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Do your favourite brands match up with the rest of Canada’s?





This is an encore episode that aired originally on May 31, 2014.

From top coffee brand to favourite car make, the answers may surprise you.

What’s a morning without a cuppa joe?

Canada and the United States differ quite a bit on their coffee preferences.

Eight out of 10 cups of retail coffee sold in Canada are served by Tim Hortons, which puts as much distance between it and the rest of the pack as Secretariat did at Belmont.

In the States, Starbucks sells the most out-of-home coffee.

Interesting to note that 64% of Canadians are daily coffee drinkers, higher than the 58% rate in the U.S.

As for home-brewed coffee, the #1 brand in Canada is… Maxwell House.

In the States, the #1 brand – by far and away – is Folger’s, with a 15.6% market share. It is the Secretariat of coffees, with the nearest competitor clocking in, far behind, at 10%.

Time for a beer.

One of the biggest advertising categories is the beer business.

Having a beer on a client roster is every advertising agency’s dream – like having a big automotive brand or a piece of the fast food business. They are the flagship accounts.

So what do you think is the #1 beer brand in Canada?

The famous “King of Beers” is Canada’s top choice. The answer is a beer that was created in 1876.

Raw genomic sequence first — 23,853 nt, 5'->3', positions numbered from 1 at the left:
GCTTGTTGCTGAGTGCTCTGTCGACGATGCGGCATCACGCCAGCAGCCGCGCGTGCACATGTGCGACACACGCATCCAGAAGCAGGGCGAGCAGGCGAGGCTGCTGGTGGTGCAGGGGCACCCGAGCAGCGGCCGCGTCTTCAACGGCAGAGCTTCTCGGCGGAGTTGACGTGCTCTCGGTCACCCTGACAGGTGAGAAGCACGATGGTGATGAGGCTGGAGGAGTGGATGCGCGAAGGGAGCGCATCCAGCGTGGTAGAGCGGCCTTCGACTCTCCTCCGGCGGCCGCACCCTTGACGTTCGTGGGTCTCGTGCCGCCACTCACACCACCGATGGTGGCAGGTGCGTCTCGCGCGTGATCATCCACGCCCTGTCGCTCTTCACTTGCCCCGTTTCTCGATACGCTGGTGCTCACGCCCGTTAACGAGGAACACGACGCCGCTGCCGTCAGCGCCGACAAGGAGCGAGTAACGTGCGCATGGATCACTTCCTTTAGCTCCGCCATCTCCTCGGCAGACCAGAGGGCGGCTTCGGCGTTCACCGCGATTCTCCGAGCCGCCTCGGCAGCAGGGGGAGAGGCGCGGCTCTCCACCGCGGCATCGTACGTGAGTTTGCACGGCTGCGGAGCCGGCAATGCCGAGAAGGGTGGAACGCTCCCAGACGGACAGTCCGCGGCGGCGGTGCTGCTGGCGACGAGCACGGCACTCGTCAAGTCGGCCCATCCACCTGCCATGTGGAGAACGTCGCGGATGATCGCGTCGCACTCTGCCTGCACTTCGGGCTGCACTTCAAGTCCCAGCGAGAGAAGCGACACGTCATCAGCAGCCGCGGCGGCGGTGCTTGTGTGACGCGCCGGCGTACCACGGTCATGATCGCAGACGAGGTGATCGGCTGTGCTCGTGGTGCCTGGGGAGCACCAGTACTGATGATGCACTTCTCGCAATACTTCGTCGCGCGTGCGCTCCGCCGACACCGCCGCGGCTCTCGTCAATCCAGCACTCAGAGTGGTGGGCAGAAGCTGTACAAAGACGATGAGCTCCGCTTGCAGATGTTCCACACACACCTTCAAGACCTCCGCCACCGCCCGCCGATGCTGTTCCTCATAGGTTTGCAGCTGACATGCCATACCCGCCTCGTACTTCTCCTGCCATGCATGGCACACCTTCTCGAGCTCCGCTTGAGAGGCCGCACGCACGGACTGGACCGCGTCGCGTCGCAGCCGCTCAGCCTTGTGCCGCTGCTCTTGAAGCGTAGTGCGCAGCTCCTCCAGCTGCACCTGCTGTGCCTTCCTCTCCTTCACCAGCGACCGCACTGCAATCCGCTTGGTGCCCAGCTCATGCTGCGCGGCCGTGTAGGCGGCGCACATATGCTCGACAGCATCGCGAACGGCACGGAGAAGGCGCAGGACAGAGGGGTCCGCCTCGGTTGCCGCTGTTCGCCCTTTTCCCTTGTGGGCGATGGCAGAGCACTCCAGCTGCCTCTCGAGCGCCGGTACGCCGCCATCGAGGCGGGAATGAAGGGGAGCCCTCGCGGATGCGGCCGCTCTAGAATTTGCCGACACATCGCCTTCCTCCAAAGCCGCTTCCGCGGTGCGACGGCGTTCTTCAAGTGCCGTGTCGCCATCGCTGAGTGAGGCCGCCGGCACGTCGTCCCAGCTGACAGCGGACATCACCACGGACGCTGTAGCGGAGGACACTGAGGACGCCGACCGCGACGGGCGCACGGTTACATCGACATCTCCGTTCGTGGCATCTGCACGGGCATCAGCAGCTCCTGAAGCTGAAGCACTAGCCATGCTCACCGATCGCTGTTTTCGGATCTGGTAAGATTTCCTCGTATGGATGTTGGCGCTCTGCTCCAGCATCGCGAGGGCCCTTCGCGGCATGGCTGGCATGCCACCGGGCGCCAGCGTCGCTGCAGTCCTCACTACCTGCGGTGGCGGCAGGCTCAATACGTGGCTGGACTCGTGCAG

And here’s another hint: The brewery was owned by a family.

If you guessed Molson Canadian, you’d be wrong.

But if you guessed Labatt Blue, you’d… also be wrong.

The number one selling beer in Canada is Budweiser.

Long gone are the days when American beer was thought to be inferior. And when Molson Canadian and Labatt Blue fought tooth and bottle-cap for the number one spot.

In 1995, Labatt was sold to a Belgian Brewery called Interbrew, which has since become part of Anheuser-Busch Inbev.

Ten years later, Molson of Canada merged with Coors of the United States to form Molson Coors Brewing Company.

Those mergers have completely changed the beer landscape in Canada.

While taste is important to beer drinkers, most choose beer based on the brand image.

You see this clearly in focus groups – where die-hard beer drinkers claim their beer is the best tasting beer in the world, then when you bring in a tray of beers with the labels removed  – those same die-hard beer drinkers can’t find their brand.

That’s because, in some categories, we smoke the label and drink the advertising. More often then not, we choose a beer based on the image it projects and how that lines up with our self-image.

And in the case of Budweiser, the Great American lager has been working hard to link itself to hockey in this country, and is winning the race with the help of large media budgets.

In the U.S. by the way, the number one selling beer is Bud Light.

Another big advertising category is pharmaceutical drugs.

You see dozens of pharma ads on TV every night, so what do you think is the #1 selling prescribed medicine in Canada?

Viagra? Cialis?

The answer… is Crestor. It’s a prescribed medication that lowers cholesterol, helping prevent coronary artery diseases, as well as heart attacks, stoke and angina.

This is another category where Canada differs greatly from the United States.

The number one prescribed medication in America… is Abilify. It is an antipsychotic medication used to treat schizophrenia, depression and bi-polar disorder.